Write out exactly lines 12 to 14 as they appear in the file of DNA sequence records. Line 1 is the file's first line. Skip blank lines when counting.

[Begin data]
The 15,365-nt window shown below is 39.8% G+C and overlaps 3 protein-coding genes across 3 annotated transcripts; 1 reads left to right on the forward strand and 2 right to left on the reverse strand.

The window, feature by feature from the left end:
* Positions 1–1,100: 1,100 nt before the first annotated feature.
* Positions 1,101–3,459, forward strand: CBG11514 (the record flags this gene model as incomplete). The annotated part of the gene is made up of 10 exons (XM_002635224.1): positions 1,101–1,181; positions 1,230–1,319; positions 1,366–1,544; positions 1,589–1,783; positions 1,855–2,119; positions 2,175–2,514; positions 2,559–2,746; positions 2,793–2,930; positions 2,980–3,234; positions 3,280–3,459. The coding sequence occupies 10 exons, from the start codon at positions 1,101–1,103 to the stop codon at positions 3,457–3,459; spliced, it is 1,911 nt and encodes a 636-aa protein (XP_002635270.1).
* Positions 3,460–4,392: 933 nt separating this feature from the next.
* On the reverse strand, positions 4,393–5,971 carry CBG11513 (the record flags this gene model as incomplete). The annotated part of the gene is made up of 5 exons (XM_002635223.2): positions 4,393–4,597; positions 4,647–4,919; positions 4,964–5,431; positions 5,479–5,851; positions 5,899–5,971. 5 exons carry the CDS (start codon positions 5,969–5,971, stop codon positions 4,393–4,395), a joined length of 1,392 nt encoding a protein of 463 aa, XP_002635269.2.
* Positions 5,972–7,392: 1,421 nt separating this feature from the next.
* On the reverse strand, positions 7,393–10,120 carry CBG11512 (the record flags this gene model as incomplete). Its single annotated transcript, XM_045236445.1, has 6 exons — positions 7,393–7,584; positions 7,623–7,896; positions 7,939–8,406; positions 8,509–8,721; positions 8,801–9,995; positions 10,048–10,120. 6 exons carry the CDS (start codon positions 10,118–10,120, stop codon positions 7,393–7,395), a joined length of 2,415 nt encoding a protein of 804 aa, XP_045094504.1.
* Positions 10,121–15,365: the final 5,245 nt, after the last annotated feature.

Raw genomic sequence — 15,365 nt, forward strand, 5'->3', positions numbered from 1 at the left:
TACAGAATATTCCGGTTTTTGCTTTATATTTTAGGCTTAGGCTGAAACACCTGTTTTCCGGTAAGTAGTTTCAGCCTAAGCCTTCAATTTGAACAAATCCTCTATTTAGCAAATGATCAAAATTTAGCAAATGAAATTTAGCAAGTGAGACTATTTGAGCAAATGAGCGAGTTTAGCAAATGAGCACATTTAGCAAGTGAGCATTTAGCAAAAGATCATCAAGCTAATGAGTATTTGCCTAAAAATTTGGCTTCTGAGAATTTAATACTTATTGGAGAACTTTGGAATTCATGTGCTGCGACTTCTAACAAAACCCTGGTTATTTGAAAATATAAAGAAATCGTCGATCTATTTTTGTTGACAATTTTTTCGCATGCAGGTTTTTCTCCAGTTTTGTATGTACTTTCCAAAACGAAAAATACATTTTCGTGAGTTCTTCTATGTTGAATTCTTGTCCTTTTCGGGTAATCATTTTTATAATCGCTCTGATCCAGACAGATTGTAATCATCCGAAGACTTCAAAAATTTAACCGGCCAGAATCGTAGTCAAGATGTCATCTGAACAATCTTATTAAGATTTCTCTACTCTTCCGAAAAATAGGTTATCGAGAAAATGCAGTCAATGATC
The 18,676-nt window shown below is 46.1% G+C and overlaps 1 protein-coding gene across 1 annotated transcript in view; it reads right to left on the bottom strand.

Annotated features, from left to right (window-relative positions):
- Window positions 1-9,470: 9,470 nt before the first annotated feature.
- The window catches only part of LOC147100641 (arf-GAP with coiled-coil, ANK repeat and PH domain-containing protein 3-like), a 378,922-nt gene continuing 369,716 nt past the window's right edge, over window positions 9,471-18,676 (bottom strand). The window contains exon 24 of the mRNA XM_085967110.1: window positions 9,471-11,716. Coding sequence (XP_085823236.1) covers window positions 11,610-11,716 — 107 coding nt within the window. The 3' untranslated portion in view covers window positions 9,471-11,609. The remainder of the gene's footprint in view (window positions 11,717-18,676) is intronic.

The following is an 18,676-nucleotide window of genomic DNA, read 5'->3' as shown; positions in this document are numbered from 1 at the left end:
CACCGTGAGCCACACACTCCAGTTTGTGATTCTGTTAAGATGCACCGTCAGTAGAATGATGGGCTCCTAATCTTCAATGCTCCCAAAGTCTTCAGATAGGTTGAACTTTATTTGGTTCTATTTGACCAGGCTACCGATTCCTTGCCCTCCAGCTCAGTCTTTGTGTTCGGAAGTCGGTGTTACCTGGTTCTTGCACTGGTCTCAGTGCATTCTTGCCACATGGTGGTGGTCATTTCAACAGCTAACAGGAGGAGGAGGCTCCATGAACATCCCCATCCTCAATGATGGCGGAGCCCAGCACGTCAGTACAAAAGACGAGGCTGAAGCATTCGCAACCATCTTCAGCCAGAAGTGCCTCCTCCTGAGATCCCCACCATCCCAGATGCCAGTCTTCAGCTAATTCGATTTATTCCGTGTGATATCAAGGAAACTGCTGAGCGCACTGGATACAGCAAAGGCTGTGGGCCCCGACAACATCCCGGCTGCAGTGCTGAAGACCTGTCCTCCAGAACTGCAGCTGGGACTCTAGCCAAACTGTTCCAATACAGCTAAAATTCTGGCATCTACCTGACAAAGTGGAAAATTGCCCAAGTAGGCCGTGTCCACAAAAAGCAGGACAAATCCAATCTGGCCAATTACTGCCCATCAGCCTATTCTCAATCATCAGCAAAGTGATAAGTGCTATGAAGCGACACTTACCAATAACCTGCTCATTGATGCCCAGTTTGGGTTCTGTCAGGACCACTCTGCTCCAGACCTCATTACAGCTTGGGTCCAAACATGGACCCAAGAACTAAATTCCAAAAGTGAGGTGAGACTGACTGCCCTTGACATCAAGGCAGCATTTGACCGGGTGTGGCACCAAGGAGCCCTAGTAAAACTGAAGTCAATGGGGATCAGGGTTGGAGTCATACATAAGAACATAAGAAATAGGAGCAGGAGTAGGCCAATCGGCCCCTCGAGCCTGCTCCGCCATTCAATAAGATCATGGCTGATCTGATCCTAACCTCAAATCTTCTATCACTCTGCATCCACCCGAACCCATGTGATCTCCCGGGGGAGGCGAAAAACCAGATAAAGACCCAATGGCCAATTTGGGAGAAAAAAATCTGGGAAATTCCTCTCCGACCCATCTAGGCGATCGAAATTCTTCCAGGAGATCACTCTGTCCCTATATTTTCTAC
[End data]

The 18,676-nt window shown below is 46.1% G+C and overlaps 1 protein-coding gene across 1 annotated transcript in view; it reads right to left on the bottom strand.

Annotated features, from left to right (window-relative positions):
- Window positions 1-9,470: 9,470 nt before the first annotated feature.